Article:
At Land’s End, a Point of Permanence
Architecture is aspirational. Its function is not only to accommodate life as it is, but to cultivate life as it could and should be. One hundred years ago, summer life was supposed to be distinct from ordinary, urban life: less formal and less constricted, more sociable and more elemental. Nature was to be embraced, not shunned. The best architects, from William West Durant to Stanford White, designed summer homes to call forth the characteristic features of that way of life.
One of the few surviving Lake George houses from that era and built in that spirit is Ferncliff, a 1917 retreat on northern Lake George, just south of Huletts Landing. It is also the only house of that type on the lake currently on the market.
Below the main house, and reached by a rustic footbridge, is a small island known as Psyche.
On this spot in 1882, Seneca Ray Stoddard staged one of his most famous photographs of urban dwellers “rusticating” on Lake George. The photograph, titled the Horicon Sketching Club, was shot when the property belonged to a boarding house.
Guests would have arrived at Huletts Landing by steamboat or by stagecoach from Whitehall, prepared to spend the entire summer here. One of them was Theodore B. Starr.
Born in 1837, he was, by the 1880s, one of New York’s most prominent purveyors of jewelry, watches and clocks, silver and art, a rival of Tiffany and Company.
According to family members, Theodore Starr purchased the boarding house as a summer home for his family and as a place to entertain guests for extended periods of time. (Among them was George Ives and his family. The childish signature of one his sons, Charles, who would become the greatest American composer of the 20th century, can still be seen in a guest book.)
By 1917, Theodore Starr was dead and his son Howard White Starr, an engineer who had worked for the Mohawk Gas Company in Schenectady, decided it was time to construct a house of his own.
The result was Ferncliff. Influenced by the British arts and crafts movement, the house is still a singularly American cottage, built from local stone and wood.
Over the decades, the family multiplied and built or bought surrounding homes, including one used by Hudson River school painter Asher B. Durand as a summer studio and another attributed to Stanford White.
But Ferncliff, as the largest house, remained the center of the extended family’s collective social life.
There were dinners in the large dining room, followed by singing around the piano, with a repertoire that leaned heavily on college songs. Although the first Starr to come to America in the 1630s, Comfort Starr, was an overseer at Harvard, “the Starrs are not smart enough for Harvard, they go to Yale,” a member of the family quipped.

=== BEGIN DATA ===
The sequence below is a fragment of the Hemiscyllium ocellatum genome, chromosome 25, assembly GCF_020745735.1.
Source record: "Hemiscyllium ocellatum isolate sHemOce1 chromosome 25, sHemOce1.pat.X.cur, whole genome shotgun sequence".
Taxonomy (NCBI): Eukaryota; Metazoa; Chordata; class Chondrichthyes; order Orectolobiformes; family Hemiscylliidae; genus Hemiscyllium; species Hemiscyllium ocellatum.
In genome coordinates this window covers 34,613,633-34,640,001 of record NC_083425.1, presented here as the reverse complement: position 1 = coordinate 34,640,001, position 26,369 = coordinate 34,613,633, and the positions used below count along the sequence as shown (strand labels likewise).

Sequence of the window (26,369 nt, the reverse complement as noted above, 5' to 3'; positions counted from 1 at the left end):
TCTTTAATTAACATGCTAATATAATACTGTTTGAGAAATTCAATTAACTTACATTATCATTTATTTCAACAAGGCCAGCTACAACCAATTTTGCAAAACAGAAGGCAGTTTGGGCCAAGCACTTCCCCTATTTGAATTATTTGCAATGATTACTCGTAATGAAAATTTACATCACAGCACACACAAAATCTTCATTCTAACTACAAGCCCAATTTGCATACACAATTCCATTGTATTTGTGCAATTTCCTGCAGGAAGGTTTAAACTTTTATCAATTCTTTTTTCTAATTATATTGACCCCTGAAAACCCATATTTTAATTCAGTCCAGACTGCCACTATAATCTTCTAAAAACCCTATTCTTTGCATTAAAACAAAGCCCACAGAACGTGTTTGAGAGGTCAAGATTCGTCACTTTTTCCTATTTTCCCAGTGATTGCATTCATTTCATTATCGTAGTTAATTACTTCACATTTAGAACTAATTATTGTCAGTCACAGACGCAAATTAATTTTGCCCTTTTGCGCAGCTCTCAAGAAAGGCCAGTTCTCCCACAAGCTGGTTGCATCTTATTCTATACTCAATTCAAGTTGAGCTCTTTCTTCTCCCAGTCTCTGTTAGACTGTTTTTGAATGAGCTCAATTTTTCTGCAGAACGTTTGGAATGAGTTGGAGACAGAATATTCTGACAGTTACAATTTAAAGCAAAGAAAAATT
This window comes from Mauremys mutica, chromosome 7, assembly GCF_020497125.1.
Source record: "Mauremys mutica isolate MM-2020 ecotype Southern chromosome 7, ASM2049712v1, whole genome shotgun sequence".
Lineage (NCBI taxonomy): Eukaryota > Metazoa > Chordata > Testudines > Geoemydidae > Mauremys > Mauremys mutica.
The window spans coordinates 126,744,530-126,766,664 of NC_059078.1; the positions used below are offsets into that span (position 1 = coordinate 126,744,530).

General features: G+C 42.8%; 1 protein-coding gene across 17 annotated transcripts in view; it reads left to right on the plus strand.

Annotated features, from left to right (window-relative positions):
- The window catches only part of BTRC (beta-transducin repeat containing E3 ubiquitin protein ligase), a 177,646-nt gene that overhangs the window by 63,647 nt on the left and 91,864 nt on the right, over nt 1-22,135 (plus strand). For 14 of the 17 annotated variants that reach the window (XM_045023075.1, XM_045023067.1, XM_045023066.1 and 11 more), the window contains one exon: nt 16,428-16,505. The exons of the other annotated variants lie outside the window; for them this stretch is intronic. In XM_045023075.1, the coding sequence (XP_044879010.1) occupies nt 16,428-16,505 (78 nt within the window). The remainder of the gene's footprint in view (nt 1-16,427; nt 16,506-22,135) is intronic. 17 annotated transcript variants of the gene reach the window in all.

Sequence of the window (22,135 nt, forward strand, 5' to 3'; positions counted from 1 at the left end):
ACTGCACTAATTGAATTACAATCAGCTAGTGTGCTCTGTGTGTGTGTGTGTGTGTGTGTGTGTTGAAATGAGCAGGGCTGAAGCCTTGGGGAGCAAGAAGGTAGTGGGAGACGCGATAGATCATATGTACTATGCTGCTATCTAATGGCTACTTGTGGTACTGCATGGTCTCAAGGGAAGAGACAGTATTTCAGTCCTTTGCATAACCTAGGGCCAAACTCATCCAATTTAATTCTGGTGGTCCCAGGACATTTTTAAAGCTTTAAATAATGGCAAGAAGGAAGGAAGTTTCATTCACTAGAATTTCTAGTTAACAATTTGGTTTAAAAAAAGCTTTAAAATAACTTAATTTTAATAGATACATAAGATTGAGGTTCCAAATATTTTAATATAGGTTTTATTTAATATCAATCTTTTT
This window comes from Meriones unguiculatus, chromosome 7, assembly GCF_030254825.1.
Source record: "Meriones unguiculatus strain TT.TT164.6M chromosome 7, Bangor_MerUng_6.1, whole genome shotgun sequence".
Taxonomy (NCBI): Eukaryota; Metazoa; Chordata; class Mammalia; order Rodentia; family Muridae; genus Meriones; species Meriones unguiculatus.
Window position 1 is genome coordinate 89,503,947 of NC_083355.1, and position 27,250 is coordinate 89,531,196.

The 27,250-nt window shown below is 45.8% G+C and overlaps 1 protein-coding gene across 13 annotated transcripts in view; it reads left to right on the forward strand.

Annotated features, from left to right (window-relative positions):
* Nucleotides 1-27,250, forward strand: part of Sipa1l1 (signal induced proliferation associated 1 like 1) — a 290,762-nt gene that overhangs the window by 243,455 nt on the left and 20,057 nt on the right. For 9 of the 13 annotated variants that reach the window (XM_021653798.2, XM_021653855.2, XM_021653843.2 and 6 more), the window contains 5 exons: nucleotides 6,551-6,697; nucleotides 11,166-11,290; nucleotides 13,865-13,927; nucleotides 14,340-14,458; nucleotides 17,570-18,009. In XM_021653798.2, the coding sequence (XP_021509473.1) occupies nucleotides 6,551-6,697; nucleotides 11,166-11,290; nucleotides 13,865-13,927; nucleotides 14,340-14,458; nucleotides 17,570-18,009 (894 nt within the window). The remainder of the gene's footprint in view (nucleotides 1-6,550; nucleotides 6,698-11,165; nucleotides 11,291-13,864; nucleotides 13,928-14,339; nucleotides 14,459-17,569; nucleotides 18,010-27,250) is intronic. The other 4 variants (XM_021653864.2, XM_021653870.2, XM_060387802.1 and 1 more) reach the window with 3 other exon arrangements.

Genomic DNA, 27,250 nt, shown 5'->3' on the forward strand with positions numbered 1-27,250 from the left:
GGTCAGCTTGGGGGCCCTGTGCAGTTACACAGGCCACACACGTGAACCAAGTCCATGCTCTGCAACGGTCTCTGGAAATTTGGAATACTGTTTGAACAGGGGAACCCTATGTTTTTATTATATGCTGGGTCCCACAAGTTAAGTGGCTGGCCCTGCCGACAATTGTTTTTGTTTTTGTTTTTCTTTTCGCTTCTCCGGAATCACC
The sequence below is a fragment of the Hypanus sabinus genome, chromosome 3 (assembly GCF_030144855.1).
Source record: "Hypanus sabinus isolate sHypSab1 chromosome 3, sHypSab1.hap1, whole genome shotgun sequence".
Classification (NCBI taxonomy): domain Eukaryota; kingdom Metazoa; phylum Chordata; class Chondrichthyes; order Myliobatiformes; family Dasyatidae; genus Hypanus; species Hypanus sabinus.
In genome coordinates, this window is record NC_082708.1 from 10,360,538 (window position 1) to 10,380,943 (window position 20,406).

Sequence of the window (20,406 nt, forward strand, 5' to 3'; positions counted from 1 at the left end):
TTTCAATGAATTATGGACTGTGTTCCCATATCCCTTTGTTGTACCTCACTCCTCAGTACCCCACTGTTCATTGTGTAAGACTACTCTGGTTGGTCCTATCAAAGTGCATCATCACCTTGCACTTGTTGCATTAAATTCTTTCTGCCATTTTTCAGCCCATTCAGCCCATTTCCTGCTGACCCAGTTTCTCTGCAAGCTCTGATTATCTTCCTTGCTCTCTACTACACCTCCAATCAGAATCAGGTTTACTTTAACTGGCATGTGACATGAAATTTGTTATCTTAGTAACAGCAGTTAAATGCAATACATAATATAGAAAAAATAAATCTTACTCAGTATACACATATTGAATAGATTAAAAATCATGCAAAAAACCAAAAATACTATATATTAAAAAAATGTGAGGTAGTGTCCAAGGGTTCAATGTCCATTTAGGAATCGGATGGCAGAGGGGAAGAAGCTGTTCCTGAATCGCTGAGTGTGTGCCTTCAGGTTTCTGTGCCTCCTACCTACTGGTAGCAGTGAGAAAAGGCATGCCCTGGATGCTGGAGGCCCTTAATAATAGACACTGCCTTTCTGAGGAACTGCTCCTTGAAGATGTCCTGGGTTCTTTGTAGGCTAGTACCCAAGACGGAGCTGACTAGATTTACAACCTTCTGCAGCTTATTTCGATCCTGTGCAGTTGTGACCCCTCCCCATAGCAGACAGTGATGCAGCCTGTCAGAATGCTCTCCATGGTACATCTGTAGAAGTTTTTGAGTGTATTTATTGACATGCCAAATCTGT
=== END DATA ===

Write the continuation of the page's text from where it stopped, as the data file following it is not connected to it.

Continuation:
When Tom Starr, a broadcast journalist, was growing up at Ferncliff in the 1960s, the family was large enough to provide a circulation base for its own newspaper, which he edited and published.
The cousins also formed their own yacht club to sponsor races in Cape Cod Knockabouts.
“My cousin raced Cape Cods at the Lake George Club, and she came up with the Lands End Yacht Club as an umbrella organization for all of our activities, including the newspaper and the plays we would stage,” said Tom Starr.
“It was just a lot of fun to be brought together for a period of time every summer,” says Starr. “We spent almost all of our time outdoors, climbing Elephant Mountain or hanging out at the waterfront. If we were together in the house, it was usually on the porch. But the house is filled with rooms and alcoves when you wanted to get away with a book or some privacy.”
Most of the furniture, the books and the artwork have been in the house for so long that no one remembers where anything came from.
But like any house that’s been home to one family for generations, Ferncliff is not only a repository of objects, it’s a repository of stories and legends, passed from generation to generation as deliberately as any piece of furniture.
Among them: the Paulist Fathers’ grant to all Starrs the right to picnic on the Harbor Islands, an expression of gratitude for the family’s successful effort to extinguish a fire at the retreat. Or Howard White Starr’s decision to build a cabin for himself, purportedly to study French, but in reality to escape, at least on occasion, his large and growing brood. And the time when Tom Starr’s mother, a Texas-born newspaperwoman who kept a shotgun, killed a rattlesnake.
These days, the house is rented for most of the summer. Members of the family use it in the spring and fall.
“Over time, people fan out across the country and acquire different responsibilities and priorities and it’s no longer possible to maintain a house like this in the way that it was done in the past,” says Tom Starr, explaining why he and his siblings have decided to sell the house.
“In my 37 years in the real estate business, no listing has ever excited me as much as this,” said Lonnie Lawrence, the Sherwood Group real estate broker who is representing the sellers. “It’s what Lake George in general and Huletts Landing in particular once was like. I grew up in Huletts Landing, and even then I thought this was a special place. I used to come by here and wonder, who are these people, living in this magical world?”
According to Lonnie Lawrence, the house has nine bedrooms, four outbuildings and 240 feet of lakefront. The price is $2.9 million. For more information, call Lawrence at (518) 361-0230 or (518) 668-9745.